Objective: Gene-targeted deletion of the voltage-gated potassium channel, Kv1.3, results in 'super-smeller' mice that have altered firing patterns of mitral cells in the olfactory bulb, modified axonal targeting to glomerular synaptic units, and behaviorally have an increased ability to detect and discriminate odors. Moreover, the Kv1.3-null mice weighed less than their wild-type counterparts, have modified ingestive behaviors, and are resistant to fat deposition following a moderately high-fat dietary regime. In this study, we investigate whether or not gene-targeted deletion of Kv1.3 (Shaker family member) can abrogate weight gain in a genetic model of obesity, the melanocortin-4 receptor-null mouse (MC4R-null). Design: Mice with double gene-targeted deletions of Kv1.3 and MC4R were generated by interbreeding Kv1.3 (Kv)- and MC4R-null mouse lines to homozygosity. Developmental weights, nose to anus length, fat pad weight, fasting serum chemistry, oxygen consumption, carbon dioxide respiration, locomotor activity and caloric intake were monitored in control, Kv-null, MC4R-null and Kv/MC4R-null mice. Physiological and metabolic profiles were acquired at postnatal day 60 (P60) in order to explore changes linked to body weight at the reported onset of obesity in the MC4R-null model. Results: Gene-targeted deletion of Kv1.3 in MC4R-null mice reduces body weight by decreasing fat deposition and subsequent fasting leptin levels, without changing the overall growth, fasting blood glucose or serum insulin. Gene-targeted deletion of Kv1.3 in MC4R-null mice significantly extended lifespan and increased reproductive success. Basal or light-phase mass-specific metabolic rate and locomotor activity were not affected by genetic deletion of Kv1.3 in MC4R-null mice but dark-phase locomotor activity and mass-specific metabolism were significantly increased resulting in increased total energy expenditure. Conclusions: Gene-targeted deletion of Kv1.3 can reduce adiposity and total body weight in a genetic model of obesity by increasing both locomotor activity and mass-specific metabolism.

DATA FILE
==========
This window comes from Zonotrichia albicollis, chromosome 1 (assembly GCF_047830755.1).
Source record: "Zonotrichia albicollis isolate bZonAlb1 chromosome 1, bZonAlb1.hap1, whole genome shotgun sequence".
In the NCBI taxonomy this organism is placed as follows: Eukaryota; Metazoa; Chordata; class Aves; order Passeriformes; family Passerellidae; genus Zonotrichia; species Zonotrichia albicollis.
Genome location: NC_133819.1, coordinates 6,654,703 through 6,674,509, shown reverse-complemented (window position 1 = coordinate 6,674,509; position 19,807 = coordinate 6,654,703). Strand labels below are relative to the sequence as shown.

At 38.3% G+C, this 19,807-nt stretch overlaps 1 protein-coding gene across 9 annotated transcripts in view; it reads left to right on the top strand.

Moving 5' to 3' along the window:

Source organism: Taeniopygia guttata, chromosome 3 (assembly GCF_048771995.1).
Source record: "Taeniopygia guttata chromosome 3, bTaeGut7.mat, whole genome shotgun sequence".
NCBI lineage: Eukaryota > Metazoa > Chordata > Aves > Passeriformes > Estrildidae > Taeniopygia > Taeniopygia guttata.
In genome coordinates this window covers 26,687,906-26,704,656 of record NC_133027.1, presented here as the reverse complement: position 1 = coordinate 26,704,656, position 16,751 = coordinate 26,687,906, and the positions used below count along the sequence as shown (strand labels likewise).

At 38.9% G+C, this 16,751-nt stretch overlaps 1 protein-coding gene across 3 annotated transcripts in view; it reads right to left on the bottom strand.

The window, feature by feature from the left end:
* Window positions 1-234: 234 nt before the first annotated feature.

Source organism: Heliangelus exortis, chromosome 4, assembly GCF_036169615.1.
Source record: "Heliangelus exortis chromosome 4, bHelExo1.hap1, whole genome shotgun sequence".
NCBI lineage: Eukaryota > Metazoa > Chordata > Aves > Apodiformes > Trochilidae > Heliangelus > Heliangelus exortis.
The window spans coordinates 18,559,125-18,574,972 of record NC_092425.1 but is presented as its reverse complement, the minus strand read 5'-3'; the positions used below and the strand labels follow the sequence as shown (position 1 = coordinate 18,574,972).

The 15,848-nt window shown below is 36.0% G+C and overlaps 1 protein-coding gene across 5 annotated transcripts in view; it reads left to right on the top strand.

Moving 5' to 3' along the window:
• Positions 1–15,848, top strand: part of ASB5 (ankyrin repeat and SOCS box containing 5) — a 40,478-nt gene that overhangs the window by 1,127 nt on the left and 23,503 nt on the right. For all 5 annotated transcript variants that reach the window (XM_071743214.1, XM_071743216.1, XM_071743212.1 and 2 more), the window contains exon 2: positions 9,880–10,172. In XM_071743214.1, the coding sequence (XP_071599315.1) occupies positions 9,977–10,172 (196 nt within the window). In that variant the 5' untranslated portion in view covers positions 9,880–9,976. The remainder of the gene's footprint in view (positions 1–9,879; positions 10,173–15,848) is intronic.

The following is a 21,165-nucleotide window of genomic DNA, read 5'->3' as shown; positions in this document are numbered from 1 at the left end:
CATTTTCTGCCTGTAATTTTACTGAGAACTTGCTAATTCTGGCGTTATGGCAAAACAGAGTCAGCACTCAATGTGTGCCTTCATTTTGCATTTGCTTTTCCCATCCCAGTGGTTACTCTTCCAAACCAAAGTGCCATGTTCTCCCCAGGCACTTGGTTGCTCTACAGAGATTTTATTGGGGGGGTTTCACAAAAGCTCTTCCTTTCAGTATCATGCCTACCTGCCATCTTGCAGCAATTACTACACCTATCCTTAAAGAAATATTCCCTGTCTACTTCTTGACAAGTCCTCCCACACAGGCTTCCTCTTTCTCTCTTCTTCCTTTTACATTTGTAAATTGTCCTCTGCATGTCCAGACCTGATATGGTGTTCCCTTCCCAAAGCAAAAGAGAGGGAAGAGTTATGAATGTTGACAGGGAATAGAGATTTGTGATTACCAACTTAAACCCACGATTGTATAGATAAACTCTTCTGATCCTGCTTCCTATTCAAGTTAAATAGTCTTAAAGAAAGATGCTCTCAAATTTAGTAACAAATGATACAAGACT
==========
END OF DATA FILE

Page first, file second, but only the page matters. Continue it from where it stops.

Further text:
All Science Journal Classification (ASJC) codes
- Medicine (miscellaneous)
- Endocrinology, Diabetes and Metabolism
- Nutrition and Dietetics